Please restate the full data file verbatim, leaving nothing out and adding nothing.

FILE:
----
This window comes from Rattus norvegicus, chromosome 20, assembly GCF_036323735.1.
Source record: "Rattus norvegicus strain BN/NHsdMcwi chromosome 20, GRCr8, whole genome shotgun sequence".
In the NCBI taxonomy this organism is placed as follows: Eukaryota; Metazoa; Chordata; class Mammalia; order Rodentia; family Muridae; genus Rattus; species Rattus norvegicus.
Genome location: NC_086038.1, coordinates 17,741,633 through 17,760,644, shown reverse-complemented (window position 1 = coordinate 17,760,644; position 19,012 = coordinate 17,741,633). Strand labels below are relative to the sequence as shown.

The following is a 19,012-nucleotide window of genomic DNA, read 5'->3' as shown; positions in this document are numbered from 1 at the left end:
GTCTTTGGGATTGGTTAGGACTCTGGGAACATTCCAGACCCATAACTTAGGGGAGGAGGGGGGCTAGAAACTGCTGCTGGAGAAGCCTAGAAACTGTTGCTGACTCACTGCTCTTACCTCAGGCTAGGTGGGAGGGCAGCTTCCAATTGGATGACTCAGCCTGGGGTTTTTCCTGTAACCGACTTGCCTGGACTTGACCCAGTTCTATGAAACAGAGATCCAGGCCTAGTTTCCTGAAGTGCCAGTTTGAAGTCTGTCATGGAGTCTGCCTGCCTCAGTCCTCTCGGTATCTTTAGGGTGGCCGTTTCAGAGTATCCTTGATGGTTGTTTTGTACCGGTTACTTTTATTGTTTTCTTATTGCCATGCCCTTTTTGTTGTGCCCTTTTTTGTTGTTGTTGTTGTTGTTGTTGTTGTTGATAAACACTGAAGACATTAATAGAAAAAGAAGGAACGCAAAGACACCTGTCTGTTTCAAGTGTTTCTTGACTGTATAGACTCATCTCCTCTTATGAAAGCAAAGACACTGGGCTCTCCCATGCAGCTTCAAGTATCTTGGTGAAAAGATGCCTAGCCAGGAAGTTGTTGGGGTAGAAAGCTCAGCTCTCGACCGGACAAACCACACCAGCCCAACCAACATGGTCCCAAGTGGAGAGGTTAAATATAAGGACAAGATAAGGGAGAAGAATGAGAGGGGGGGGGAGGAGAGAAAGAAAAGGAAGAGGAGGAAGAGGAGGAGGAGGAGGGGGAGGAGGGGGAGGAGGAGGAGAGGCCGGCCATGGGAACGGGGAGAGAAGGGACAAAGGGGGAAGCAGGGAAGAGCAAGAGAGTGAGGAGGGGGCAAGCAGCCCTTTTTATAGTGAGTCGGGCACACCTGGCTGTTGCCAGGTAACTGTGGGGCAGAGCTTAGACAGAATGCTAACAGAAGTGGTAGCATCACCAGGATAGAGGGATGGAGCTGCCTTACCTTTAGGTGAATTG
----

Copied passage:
This window comes from Rattus norvegicus, chromosome 20, assembly GCF_036323735.1.
Source record: "Rattus norvegicus strain BN/NHsdMcwi chromosome 20, GRCr8, whole genome shotgun sequence".
In the NCBI taxonomy this organism is placed as follows: Eukaryota; Metazoa; Chordata; class Mammalia; order Rodentia; family Muridae; genus Rattus; species Rattus norvegicus.
Genome location: NC_086038.1, coordinates 17,741,633 through 17,760,644, shown reverse-complemented (window position 1 = coordinate 17,760,644; position 19,012 = coordinate 17,741,633). Strand labels below are relative to the sequence as shown.

The following is a 19,012-nucleotide window of genomic DNA, read 5'->3' as shown; positions in this document are numbered from 1 at the left end:
GTCTTTGGGATTGGTTAGGACTCTGGGAACATTCCAGACCCATAACTTAGGGGAGGAGGGGGGCTAGAAACTGCTGCTGGAGAAGCCTAGAAACTGTTGCTGACTCACTGCTCTTACCTCAGGCTAGGTGGGAGGGCAGCTTCCAATTGGATGACTCAGCCTGGGGTTTTTCCTGTAACCGACTTGCCTGGACTTGACCCAGTTCTATGAAACAGAGATCCAGGCCTAGTTTCCTGAAGTGCCAGTTTGAAGTCTGTCATGGAGTCTGCCTGCCTCAGTCCTCTCGGTATCTTTAGGGTGGCCGTTTCAGAGTATCCTTGATGGTTGTTTTGTACCGGTTACTTTTATTGTTTTCTTATTGCCATGCCCTTTTTGTTGTGCCCTTTTTTGTTGTTGTTGTTGTTGTTGTTGTTGTTGATAAACACTGAAGACATTAATAGAAAAAGAAGGAACGCAAAGACACCTGTCTGTTTCAAGTGTTTCTTGACTGTATAGACTCATCTCCTCTTATGAAAGCAAAGACACTGGGCTCTCCCATGCAGCTTCAAGTATCTTGGTGAAAAGATGCCTAGCCAGGAAGTTGTTGGGGTAGAAAGCTCAGCTCTCGACCGGACAAACCACACCAGCCCAACCAACATGGTCCCAAGTGGAGAGGTTAAATATAAGGACAAGATAAGGGAGAAGAATGAGAGGGGGGGGGAGGAGAGAAAGAAAAGGAAGAGGAGGAAGAGGAGGAGGAGGAGGGGGAGGAGGGGGAGGAGGAGGAGAGGCCGGCCATGGGAACGGGGAGAGAAGGGACAAAGGGGGAAGCAGGGAAGAGCAAGAGAGTGAGGAGGGGGCAAGCAGCCCTTTTTATAGTGAGTCGGGCACACCTGGCTGTTGCCAGGTAACTGTGGGGCAGAGCTTAGACAGAATGCTAACAGAAGTGGTAGCATCACCAGGATAGAGGGATGGAGCTGCCTTACCTTTAGGTGAATTG